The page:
2. What is the glycaemic index (GI)? [Internet]. nhs.uk. 2018 [cited 2019 Nov 25]. Available from: https://www.nhs.uk/common-health-questions/food-and-diet/what-is-the-glycaemic-index-gi/
  3. Glycemic Index Testing | Glycemic | Glycemic Research Institute | Glycemic Index | Glycemic Load [Internet]. [cited 2019 Nov 25]. Available from: http://www.glycemic.com/GlycemicIndex-LoadDefined.htm
  4. Salmeron J, Ascherio A, Rimm EB, Colditz GA, Spiegelman D, Jenkins DJ, et al. Dietary Fiber, Glycemic Load, and Risk of NIDDM in Men. Diabetes Care. 1997 Apr 1;20(4):545–50.
  5. Krishnan S, Rosenberg L, Singer M, Hu FB, Djoussé L, Cupples LA, et al. Glycemic Index, Glycemic Load, and Cereal Fiber Intake and Risk of Type 2 Diabetes in US Black Women. Arch Intern Med. 2007 Nov 26;167(21):2304.
  6. Villegas R, Liu S, Gao Y-T, Yang G, Li H, Zheng W, et al. Prospective Study of Dietary Carbohydrates, Glycemic Index, Glycemic Load, and Incidence of Type 2 Diabetes Mellitus in Middle-aged Chinese Women. Arch Intern Med. 2007 Nov 26;167(21):2310.
  7. Sluijs I, van der Schouw YT, van der A DL, Spijkerman AM, Hu FB, Grobbee DE, et al. Carbohydrate quantity and quality and risk of type 2 diabetes in the European Prospective Investigation into Cancer and Nutrition–Netherlands (EPIC-NL) study. Am J Clin Nutr. 2010 Oct 1;92(4):905–11.
  8. Anderson JW, Randles KM, Kendall CWC, Jenkins DJA. Carbohydrate and Fiber Recommendations for Individuals with Diabetes: A Quantitative Assessment and Meta-Analysis of the Evidence. J Am Coll Nutr. 2004 Feb;23(1):5–17.
  9. Beulens JWJ, de Bruijne LM, Stolk RP, Peeters PHM, Bots ML, Grobbee DE, et al. High Dietary Glycemic Load and Glycemic Index Increase Risk of Cardiovascular Disease Among Middle-Aged Women. J Am Coll Cardiol. 2007 Jul;50(1):14–21.
  10. Halton TL, Willett WC, Liu S, Manson JE, Albert CM, Rexrode K, et al. Low-Carbohydrate-Diet Score and the Risk of Coronary Heart Disease in Women. N Engl J Med. 2006 Nov 9;355(19):1991–2002.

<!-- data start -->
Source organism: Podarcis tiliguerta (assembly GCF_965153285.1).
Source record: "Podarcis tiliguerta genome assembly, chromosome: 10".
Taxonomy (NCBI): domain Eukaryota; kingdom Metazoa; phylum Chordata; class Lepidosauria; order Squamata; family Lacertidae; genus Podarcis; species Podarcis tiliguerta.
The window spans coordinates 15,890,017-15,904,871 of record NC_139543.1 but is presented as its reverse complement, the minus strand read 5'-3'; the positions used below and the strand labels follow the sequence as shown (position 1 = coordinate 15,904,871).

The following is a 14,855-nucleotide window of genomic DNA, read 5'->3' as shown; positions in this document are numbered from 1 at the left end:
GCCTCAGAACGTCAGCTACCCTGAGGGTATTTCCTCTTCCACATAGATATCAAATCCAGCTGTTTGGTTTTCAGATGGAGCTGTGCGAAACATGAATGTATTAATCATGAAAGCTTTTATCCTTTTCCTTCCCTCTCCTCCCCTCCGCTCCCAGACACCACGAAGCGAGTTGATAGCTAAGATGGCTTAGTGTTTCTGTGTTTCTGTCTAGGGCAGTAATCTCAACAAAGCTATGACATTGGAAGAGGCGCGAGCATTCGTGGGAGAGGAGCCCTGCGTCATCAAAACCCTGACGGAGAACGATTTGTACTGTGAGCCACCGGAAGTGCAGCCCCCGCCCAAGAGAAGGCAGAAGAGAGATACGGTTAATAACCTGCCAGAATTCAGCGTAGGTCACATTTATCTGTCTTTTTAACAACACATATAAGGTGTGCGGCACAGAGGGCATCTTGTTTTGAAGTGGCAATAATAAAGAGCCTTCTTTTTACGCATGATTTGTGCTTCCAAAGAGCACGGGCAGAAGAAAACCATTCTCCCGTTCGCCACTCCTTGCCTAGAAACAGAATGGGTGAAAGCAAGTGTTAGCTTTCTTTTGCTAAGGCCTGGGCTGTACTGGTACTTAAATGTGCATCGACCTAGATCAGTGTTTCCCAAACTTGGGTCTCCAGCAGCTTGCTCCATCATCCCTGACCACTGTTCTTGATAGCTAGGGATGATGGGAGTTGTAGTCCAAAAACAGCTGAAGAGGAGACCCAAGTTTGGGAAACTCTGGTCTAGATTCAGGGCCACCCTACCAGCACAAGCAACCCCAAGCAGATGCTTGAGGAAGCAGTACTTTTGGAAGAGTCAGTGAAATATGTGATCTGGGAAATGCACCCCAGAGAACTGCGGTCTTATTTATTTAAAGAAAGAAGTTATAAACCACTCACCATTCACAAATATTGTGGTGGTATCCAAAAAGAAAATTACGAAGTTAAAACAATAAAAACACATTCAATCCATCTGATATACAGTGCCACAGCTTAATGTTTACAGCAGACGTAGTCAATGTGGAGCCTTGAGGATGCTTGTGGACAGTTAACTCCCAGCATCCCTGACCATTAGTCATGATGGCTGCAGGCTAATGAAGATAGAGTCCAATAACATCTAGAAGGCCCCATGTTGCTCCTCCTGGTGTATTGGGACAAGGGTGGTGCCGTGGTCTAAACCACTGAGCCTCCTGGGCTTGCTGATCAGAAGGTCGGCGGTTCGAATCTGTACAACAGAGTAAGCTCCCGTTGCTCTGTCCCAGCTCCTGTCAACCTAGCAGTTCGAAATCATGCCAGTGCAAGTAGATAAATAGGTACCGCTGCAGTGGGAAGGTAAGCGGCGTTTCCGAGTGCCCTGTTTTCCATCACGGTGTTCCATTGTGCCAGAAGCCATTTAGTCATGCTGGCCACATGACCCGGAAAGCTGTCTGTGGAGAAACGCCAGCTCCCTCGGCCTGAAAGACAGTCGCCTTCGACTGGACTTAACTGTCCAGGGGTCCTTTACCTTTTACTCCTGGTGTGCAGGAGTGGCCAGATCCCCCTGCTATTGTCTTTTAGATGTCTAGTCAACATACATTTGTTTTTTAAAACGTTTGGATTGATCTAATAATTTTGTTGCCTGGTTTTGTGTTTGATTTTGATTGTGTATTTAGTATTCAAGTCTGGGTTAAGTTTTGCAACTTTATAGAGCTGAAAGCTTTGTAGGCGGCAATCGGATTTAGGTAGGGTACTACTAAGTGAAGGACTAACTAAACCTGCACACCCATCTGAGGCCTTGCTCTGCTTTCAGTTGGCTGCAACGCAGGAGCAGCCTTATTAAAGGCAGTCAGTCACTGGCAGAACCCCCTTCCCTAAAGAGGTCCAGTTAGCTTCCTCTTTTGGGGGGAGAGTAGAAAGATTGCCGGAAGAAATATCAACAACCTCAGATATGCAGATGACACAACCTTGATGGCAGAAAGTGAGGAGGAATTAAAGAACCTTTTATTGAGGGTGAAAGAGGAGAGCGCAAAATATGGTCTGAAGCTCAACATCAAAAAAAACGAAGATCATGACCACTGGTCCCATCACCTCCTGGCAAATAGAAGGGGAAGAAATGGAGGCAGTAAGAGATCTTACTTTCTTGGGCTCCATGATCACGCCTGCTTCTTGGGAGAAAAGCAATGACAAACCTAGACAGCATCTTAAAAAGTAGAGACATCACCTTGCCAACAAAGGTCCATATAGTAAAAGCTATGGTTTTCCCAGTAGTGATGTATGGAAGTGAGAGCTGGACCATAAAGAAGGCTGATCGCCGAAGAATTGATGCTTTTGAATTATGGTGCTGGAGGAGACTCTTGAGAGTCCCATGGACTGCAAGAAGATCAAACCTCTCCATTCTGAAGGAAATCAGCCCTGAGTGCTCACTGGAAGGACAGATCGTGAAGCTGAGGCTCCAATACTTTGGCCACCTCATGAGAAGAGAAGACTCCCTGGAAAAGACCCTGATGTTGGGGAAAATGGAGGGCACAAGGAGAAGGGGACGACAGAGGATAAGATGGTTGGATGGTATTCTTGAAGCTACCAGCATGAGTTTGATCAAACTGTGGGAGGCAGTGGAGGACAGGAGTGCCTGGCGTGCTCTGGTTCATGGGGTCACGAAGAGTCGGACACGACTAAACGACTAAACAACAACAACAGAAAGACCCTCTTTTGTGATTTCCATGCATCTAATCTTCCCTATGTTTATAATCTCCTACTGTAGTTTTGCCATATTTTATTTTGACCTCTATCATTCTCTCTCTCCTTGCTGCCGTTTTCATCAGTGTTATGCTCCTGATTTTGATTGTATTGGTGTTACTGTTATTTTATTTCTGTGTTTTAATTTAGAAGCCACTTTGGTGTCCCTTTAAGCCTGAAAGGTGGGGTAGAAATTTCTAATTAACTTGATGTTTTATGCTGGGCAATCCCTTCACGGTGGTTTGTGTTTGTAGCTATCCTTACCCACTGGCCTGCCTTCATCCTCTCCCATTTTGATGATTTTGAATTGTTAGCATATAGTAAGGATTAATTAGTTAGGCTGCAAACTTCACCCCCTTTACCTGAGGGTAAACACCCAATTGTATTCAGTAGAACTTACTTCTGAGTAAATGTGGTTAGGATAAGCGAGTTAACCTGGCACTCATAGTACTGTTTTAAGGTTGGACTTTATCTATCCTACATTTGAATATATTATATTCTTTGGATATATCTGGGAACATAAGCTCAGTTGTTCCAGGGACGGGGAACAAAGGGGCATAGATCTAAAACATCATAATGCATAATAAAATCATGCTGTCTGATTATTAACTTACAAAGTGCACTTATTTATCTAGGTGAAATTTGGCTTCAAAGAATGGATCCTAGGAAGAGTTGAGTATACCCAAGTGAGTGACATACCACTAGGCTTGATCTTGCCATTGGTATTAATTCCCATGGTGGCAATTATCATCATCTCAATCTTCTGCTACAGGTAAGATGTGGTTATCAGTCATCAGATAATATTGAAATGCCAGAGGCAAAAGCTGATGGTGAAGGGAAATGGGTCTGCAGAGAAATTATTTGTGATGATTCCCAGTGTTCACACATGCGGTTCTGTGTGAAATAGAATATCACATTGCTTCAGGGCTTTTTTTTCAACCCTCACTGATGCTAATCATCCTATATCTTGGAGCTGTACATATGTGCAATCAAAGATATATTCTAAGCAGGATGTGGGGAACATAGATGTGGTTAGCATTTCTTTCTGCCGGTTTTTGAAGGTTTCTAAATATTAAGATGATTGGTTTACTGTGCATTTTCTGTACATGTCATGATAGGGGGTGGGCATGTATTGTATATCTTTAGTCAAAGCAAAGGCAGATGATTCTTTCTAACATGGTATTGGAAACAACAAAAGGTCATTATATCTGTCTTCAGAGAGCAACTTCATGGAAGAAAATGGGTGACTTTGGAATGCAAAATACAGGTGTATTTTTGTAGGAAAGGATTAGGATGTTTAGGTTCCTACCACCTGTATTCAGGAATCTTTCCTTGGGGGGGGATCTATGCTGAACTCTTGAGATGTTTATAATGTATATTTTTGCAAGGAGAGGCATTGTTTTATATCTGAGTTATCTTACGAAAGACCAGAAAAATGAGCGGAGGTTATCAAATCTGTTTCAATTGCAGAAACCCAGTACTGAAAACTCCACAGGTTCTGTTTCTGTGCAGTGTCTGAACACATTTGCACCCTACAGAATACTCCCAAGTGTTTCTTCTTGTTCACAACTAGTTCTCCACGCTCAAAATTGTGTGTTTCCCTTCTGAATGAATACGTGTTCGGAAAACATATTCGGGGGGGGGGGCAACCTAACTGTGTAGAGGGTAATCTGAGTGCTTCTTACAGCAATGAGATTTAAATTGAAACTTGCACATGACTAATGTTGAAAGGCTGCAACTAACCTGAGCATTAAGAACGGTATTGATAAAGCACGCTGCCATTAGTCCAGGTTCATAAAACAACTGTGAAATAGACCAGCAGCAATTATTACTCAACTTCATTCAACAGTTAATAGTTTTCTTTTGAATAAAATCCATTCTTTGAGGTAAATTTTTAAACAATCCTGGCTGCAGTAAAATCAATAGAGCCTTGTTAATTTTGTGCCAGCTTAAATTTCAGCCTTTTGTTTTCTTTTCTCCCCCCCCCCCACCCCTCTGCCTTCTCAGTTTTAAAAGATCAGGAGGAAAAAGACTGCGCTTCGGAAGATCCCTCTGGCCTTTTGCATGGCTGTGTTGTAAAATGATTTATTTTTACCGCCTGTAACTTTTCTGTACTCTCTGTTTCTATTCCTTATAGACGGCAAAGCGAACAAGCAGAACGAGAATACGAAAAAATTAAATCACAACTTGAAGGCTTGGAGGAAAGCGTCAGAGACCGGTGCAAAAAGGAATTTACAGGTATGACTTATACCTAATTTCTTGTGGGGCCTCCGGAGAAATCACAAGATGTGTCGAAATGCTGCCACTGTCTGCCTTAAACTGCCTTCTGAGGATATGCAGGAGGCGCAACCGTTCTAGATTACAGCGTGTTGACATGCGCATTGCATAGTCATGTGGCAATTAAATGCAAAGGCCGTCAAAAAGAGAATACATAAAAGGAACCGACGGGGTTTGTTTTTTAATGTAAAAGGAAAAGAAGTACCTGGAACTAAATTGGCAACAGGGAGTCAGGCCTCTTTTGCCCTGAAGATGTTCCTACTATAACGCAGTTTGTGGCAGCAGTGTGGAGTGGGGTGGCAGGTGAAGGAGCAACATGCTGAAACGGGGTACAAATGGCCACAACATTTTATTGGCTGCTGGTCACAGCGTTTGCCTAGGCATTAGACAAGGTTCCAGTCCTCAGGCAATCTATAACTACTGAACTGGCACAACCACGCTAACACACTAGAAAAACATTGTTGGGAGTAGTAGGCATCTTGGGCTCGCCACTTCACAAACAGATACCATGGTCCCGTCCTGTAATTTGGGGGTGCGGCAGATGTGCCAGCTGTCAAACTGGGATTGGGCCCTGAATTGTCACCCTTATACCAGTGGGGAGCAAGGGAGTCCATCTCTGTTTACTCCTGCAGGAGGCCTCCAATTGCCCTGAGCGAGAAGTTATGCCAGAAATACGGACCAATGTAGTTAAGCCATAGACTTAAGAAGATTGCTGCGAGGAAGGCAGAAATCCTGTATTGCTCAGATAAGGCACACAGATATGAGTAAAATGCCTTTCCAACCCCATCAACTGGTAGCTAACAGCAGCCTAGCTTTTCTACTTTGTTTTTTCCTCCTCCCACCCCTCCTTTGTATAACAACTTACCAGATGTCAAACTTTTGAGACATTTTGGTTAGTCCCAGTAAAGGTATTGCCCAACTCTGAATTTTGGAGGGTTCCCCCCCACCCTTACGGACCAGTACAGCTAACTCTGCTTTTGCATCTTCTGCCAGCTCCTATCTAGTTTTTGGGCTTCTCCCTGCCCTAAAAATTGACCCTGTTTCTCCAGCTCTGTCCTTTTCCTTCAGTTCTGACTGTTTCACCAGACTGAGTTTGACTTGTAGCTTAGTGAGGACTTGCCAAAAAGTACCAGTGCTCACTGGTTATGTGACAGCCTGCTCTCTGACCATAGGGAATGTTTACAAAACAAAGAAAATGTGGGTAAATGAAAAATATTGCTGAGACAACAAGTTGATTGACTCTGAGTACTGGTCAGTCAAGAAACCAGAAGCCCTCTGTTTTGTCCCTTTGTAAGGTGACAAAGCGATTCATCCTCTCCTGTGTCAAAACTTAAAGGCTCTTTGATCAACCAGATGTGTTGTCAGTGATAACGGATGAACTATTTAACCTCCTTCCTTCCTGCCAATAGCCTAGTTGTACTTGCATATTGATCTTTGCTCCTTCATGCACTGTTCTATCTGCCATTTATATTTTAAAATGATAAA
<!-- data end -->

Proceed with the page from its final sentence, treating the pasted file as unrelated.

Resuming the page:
11. Evans CE, Greenwood DC, Threapleton DE, Gale CP, Cleghorn CL, Burley VJ. Glycemic index, glycemic load, and blood pressure: a systematic review and meta-analysis of randomized controlled trials. Am J Clin Nutr. 2017 May;105(5):1176–90.
  12. Maki KC, Rains TM, Kaden VN, Raneri KR, Davidson MH. Effects of a reduced-glycemic-load diet on body weight, body composition, and cardiovascular disease risk markers in overweight and obese adults. Am J Clin Nutr. 2007 Mar;85(3):724–34.
  13. Ebbeling CB, Leidig MM, Feldman HA, Lovesky MM, Ludwig DS. Effects of a Low–Glycemic Load vs Low-Fat Diet in Obese Young Adults: A Randomized Trial. JAMA. 2007 May 16;297(19):2092.
  14. Chavarro JE, Rich-Edwards JW, Rosner BA, Willett WC. A prospective study of dietary carbohydrate quantity and quality in relation to risk of ovulatory infertility. Eur J Clin Nutr. 2009 Jan;63(1):78–86.
  15. Turati F, Galeone C, Gandini S, Augustin LS, Jenkins DJA, Pelucchi C, et al. High glycemic index and glycemic load are associated with moderately increased cancer risk. Mol Nutr Food Res. 2015 Jul;59(7):1384–94.
  16. Sieri S, Agnoli C, Pala V, Grioni S, Brighenti F, Pellegrini N, et al. Dietary glycemic index, glycemic load, and cancer risk: results from the EPIC-Italy study. Sci Rep. 2017 Dec;7(1):9757.
  17. Rahimlou M, Morshedzadeh N, Karimi S, Jafarirad S. Association between dietary glycemic index and glycemic load with depression: a systematic review. Eur J Nutr. 2018 Oct;57(7):2333–40.
  18. Kaur B, Ranawana V, Henry J. The Glycemic Index of Rice and Rice Products: A Review, and Table of GI Values. Crit Rev Food Sci Nutr. 2016 Jan 25;56(2):215–36.
  19. Foster-Powell K, Holt SH, Brand-Miller JC. International table of glycemic index and glycemic load values: 2002. Am J Clin Nutr. 2002 Jul 1;76(1):5–56.
  20. AlEssa HB, Bhupathiraju SN, Malik VS, Wedick NM, Campos H, Rosner B, et al. Carbohydrate quality and quantity and risk of type 2 diabetes in US women. Am J Clin Nutr. 2015 Dec 1;102(6):1543–53.
  21. Augustin LSA, Kendall CWC, Jenkins DJA, Willett WC, Astrup A, Barclay AW, et al. Glycemic index, glycemic load and glycemic response: An International Scientific Consensus Summit from the International Carbohydrate Quality Consortium (ICQC). Nutr Metab Cardiovasc Dis. 2015 Sep;25(9):795–815.